Through more than ten years of development, today online games are available in a wide variety. They are just like the stars in the sky, among which, AION: The Tower of Eternity (“AION”) and World of Warcraft (“WoW”) are the most shining ones. And in the online game market of year 2009, AION and WoW WLK expansion pack are undoubtedly the two heavyweights.
After WoW gained global popularity, in China there emerged some MMOGs claimed to be “WoW killers”. Dungeons & Dragons Online was one of those in early days. However, its publisher in China Shanda shut down all the games servers and stopped its operation on July 31st last year. Then Age of Conan, a game developed by Norway based Funcom, was completely defeated by WoW. This year, the battle between AION, a game developed by South Korean game tycoon NCsoft, and WoW took place in China.
AION, which was claimed to be the most system-demanding game with the largest operation capacity ever, is a big title Shanda imported from South Korea to grab market share from WoW. From the very beginning, Shanda placed high expectations on AION, hoping it will defeat WoW. It listed Aion as one of its major projects this year. A few days ago, Shanda even put on a so-called “the world’s largest online game advertisement” on Shanghai Jinmao Tower. The developers of AION put forward a lot of new concepts as well, hoping to establish a game world that is different from any other MMOGs. According to them, the game is neither sci-fic nor fantasy, and is not too strange to be understood. We can see how the concept was conveyed through some of its screenshots, concept arts and trailers.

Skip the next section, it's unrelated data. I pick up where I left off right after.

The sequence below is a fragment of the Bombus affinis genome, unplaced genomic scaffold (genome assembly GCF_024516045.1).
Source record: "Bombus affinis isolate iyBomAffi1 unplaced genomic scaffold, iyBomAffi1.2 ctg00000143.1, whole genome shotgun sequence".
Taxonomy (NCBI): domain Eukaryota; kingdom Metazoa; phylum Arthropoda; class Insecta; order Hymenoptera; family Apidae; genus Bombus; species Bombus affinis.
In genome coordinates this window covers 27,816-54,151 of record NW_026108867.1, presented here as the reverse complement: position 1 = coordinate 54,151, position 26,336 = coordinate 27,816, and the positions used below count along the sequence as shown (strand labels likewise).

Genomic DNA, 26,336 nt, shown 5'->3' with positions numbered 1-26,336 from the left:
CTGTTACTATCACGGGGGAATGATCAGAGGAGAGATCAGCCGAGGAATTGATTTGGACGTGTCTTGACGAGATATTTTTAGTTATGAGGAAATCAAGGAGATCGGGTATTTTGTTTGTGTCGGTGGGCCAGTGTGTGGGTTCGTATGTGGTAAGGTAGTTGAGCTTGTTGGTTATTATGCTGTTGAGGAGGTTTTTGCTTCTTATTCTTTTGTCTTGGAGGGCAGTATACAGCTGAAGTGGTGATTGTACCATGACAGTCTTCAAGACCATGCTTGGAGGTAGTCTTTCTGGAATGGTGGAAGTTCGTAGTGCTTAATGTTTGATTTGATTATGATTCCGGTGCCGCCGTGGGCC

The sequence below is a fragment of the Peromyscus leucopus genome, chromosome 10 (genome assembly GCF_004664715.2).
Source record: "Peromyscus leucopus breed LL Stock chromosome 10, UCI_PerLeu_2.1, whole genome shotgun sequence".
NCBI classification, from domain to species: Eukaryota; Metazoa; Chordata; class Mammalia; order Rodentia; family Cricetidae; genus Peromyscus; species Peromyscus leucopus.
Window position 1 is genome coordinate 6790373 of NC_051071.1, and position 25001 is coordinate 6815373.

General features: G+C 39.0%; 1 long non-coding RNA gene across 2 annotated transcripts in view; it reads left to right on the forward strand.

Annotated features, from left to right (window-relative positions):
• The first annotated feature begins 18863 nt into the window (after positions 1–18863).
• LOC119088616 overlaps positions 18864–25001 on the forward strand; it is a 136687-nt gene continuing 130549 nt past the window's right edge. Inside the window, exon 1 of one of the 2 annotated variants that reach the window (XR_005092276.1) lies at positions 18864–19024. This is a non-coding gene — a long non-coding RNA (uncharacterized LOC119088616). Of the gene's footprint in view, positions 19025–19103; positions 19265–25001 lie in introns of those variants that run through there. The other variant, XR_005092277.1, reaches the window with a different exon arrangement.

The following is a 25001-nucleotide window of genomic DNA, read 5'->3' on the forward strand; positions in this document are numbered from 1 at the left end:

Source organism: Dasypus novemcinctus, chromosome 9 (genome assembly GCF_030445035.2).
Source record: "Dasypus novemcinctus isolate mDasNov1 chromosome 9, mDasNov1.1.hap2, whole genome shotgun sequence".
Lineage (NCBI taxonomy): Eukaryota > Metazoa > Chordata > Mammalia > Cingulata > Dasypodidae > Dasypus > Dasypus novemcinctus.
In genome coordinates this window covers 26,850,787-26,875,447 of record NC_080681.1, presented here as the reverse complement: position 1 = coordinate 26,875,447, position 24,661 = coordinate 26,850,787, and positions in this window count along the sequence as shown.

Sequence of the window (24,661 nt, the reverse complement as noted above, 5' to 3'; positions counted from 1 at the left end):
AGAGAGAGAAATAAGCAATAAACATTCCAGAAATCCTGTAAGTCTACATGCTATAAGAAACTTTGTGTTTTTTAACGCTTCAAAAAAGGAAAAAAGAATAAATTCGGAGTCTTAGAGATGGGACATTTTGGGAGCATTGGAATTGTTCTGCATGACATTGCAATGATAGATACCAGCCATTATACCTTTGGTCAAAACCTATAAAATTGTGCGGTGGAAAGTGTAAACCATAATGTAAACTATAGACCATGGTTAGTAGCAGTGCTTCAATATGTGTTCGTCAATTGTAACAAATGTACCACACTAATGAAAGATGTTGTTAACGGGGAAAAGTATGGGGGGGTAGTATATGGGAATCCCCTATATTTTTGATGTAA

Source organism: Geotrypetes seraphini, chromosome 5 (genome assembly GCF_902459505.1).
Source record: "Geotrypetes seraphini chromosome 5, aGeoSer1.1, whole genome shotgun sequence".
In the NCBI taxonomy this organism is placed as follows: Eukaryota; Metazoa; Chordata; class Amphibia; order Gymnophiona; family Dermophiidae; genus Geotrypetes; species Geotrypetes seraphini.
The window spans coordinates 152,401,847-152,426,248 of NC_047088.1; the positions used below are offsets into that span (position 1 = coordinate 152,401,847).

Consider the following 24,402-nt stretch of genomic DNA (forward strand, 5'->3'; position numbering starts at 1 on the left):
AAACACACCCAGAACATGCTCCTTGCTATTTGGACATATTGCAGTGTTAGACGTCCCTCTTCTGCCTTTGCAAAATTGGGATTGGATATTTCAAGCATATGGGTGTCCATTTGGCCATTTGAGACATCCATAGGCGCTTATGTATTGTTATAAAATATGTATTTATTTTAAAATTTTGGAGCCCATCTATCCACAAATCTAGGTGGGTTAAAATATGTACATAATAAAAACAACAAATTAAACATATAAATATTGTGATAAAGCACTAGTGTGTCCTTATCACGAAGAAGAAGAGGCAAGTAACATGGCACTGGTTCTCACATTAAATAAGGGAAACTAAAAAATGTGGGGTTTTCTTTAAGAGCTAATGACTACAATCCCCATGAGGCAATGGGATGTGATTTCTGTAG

This April, AION officially made a challenge against WoW in China. Before its open beta, AION had already gained feverish popularity among Chinese players. A large number of players, some of whom are WoWers, had very high expectations on Aion. During the second closed beta this April, everyday there would be thousands of players waiting on the server. This kind of phenomenon continued until it went into open beta. Now, two months have passed, and we began to feel that the popularity of AION has remarkably cooled off. There are many reasons for the change, but one of them is probably because Shanda started to charge money for Aion. Shanda’s promotions for Aion were so successful that many players were attracted to try AION out. However, most of them came for its fame only and a majority of players chose to leave after it began to charge money, which, to some extent at least, indicates that this game is not attractive enough.
Besides, from the discussions on some major game forums in China, we can see a great many players were disappointed at Aion. Initially they had high expectations but after playing it, they feel frustrated. They feel AION is an apple of Sodom, and it is by no means comparable to WoW in terms of classes, scenes, instances, quests or gameplay. They even called AION “the King of Kimchi”.
As a matter of fact, while the online game market in China is still in upsurge, the market share of South Korean games has been shrinking. South Korean games, which used to account for half of the market share, are now being replaced gradually by western and Chinese games such as WoW, XYJ Online, and TLBB Online, forcing Korean games’ market share in China to decline stably.